Turkish raid strains U.S.-Kurd ties
American support in strike against PKK rebels threatens relations with key Iraqi allies.
Peshmerga Gen. Muhammad Mohsen took down his American flag, folded it up, and placed it in his office corner Sunday, reflecting the growing anger in Iraq's Kurdish north with US support for Turkey's campaign against separatist rebels operating in the region.
The intermittent offensive against the Kurdistan Workers' Party (PKK) reached a crescendo Thursday when ground troops crossed into Iraq in a campaign involving nearly 8,000 soldiers. Officials here say it is Turkey's most significant strike against the rebels in more than 10 years.
Frustration over the Turkish incursion cuts across the spectrum. Many average Iraqi Kurds sympathize with the PKK rebels' aim to form an independent Kurdistan and officials say Turkey's real goal is to destabilize its semiautonomous government, the leaders of which have long been American allies.
"We think the United States is making a big mistake," says General Mohsen, who once led Iraqi Kurdish fighters alongside US forces when they entered the northern city of Mosul during the US invasion of Iraq in 2003.
On Sunday, eight Turkish soldiers were killed, bringing the death toll among the Turks to 15. Turkey said it killed 112 PKK rebels, which has been denied by a rebel spokesman quoted by Reuters. He said that 47 Turkish soldiers and only two rebels were killed.
Amid the distant sound of occasional explosions on Sunday, Turkish warplanes buzzed over a desolate mountain pass in the village of Sirya in Amadiyah, 15 miles from the Turkish border. Besides vultures hovering over the jagged mountain peaks, Kurdish government forces were the only fighters in the area. A bridge over a gushing creek in the area was reduced to a pile of metal.
Kurdish anger toward US for providing assistance to Turkey, its NATO ally, in its bombardment of suspected PKK targets has been simmering since last fall. It has led to public outbursts and now it appears to have become more serious, threatening one of the most important partnerships for the US in Iraq at a time when Washington is anxious to translate security gains into more lasting stability.
Adding to the stakes is the fact that US forces, with the help of Iraqi forces dominated by Kurdish contingents, continue to battle Al Qaeda-linked militants and other insurgents in areas such as Mosul and Kirkuk, which border Kurdistan and have significant sectarian and ethnic tension.
The event that unleashed most of the Kurdish anger here was what took place Thursday when about 350 Turkish soldiers rolled out of their barracks inside Iraq at Bamerne, west of Amadiyah, in 13 tanks to join their comrades coming from across the border, according to Mohsen. About 1,200 Turkish soldiers are stationed at Bamerne.
Hundreds of Peshmerga fighters, backed by local residents, rushed to the area to prevent Turkish forces, who were already two miles outside the base (a remnant from the last major Turkish incursion into northern Iraq in the mid-1990s), from going any farther.
"The Peshmergas told them if you go any further we will kill you," Mohsen says.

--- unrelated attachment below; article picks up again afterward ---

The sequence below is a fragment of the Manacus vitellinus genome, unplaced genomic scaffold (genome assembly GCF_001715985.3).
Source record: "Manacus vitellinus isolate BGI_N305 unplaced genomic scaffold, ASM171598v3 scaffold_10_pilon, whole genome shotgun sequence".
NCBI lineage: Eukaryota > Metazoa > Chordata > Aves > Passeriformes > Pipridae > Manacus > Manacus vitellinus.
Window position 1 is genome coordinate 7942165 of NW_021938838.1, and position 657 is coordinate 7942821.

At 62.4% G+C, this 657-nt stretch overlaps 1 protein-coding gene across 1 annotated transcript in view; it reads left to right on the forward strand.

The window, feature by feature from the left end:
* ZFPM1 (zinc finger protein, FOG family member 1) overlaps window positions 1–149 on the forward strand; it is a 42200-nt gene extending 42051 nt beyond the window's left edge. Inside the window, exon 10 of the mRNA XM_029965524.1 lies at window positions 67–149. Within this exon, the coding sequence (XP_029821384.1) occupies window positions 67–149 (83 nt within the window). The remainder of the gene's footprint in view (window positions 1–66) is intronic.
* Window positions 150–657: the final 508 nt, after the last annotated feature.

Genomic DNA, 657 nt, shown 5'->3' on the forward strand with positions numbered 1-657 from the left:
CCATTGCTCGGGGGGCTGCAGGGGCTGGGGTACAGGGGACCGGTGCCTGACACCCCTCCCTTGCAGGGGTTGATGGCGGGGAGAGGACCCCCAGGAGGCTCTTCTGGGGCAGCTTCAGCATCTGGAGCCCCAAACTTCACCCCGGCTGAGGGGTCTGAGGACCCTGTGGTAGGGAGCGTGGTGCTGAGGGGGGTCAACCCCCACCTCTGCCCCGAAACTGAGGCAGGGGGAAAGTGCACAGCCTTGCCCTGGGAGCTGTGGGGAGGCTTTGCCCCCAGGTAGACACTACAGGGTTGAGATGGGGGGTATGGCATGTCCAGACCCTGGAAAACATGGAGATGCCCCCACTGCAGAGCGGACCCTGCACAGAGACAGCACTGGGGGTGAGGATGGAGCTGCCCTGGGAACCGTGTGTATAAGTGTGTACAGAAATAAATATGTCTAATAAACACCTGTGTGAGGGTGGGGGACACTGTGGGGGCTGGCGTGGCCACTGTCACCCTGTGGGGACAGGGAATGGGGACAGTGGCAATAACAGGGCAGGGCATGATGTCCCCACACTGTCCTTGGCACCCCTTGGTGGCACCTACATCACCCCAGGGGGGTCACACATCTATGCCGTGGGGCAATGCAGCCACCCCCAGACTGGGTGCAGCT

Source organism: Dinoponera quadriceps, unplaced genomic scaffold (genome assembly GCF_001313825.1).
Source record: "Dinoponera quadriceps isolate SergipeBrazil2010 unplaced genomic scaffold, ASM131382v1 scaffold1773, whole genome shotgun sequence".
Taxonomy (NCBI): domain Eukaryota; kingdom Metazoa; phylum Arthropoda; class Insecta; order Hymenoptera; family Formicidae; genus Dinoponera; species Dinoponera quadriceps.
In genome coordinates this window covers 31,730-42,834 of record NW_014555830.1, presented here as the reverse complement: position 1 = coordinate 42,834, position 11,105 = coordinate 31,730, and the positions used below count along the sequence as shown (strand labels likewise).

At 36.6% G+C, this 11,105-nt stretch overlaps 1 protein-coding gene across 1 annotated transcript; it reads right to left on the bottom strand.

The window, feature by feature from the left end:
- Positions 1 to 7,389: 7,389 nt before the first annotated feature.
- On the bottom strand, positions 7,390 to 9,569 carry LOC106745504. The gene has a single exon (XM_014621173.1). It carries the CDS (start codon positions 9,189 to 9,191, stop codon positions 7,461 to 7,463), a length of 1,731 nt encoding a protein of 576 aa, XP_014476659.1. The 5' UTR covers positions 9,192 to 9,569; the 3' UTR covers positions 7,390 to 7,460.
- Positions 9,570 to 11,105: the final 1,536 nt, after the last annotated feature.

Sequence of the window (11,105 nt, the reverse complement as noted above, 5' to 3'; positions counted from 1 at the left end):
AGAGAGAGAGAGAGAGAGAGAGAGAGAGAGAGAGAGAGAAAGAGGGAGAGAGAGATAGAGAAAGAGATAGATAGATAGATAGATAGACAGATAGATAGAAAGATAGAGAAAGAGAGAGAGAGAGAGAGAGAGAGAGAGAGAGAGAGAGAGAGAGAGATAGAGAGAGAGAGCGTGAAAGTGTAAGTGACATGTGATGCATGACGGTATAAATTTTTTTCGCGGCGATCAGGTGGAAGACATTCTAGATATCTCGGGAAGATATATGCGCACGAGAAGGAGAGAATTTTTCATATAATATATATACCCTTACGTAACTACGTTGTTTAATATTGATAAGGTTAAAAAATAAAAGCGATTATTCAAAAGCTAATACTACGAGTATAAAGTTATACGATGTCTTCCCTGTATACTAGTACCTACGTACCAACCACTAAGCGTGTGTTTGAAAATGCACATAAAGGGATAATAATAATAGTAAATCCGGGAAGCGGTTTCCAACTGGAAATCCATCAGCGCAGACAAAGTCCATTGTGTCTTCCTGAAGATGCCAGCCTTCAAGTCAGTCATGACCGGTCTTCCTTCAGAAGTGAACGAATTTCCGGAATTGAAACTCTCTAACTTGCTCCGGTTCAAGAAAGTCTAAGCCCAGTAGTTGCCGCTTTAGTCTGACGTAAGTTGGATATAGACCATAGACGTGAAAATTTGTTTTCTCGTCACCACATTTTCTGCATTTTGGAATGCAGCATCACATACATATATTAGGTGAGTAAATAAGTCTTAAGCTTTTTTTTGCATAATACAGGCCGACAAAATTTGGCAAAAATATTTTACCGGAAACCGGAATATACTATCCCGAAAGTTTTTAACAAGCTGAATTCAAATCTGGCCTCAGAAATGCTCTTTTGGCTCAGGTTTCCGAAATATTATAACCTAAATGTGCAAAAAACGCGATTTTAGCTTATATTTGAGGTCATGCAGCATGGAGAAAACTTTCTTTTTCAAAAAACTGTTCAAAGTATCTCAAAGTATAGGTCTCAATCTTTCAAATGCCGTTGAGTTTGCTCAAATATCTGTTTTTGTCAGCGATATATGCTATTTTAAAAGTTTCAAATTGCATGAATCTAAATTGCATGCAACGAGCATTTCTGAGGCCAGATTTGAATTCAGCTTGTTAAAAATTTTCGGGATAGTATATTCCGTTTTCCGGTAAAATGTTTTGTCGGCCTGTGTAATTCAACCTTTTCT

"He told me I will be the first to die in fighting the Turks," according to Mohsen.
The region's prime minister, Nechirvan Barzani, says the Turks have been emboldened by the support and intelligence they received from the US military in December to carry out a sweeping air assault against the PKK that Ankara said killed 175 rebels and hit more than 200 targets. The decades-old confrontation between the Turkish Army and the PKK has been escalating since the fall.
"They know the United States has been very soft with them [Turks], so they want to take advantage," says Mr. Barzani, a nephew of the president. "They gave them intelligence and allowed them to bombard our territory, so they ask for more now. This was a big mistake by the US to allow them to use the airspace."
Barzani says he's convinced the PKK is only a pretext for what he says is a Turkish war against the KRG. "Turkey publicly says their target is the PKK, but based on the movement that we see, we do not believe that's their only target. The target is the KRG.... We will resist. If they cross that border to come to us, we will fight."
Thousands of Peshmerga forces have been dispatched to the border area as a precaution against any further Turkish advance. Mohsen points to a red line along the Mateen mountain range in the area that he says if Turks crossed would trigger direct war with his forces.
Metehan Demir, a veteran defense correspondent now with the Hurriyet newspaper in Ankara, says the Turkish operation was carried out now, in the winter season, to catch the PKK off guard. "Everybody was expecting this operation to be carried out in the spring – as well as the PKK.... Such a move by the Turkish Army destroys the PKK's [spring defensive] plans because it was carried out in this season."
He says that while there has been much criticism for the operation among Kurdish officials in Iraq, it will not have much impact on the military decisionmaking in Ankara, Turkey's capital. He says senior Turkish politicians and generals have laid the groundwork with the US and Iraqi governments, and even Iraqi Kurds, to minimize criticism.
"Don't look at what [Iraqi Kurdish leader] Barzani and other Kurdish authorities say; this is just a good boy, bad boy game and it's not so surprising for Ankara," says Mr. Demir. "This time the political climate has been arranged…. It's not so bad for Turkey."
US Defense Secretary Robert Gates – who will visit Ankara this week – said Sunday that Turkey's campaign would not solve its problems with the rebels.
"After a certain point, people become inured to military attacks and if you don't blend them with these kinds of nonmilitary initiatives, then at a certain point the military efforts become less and less effective."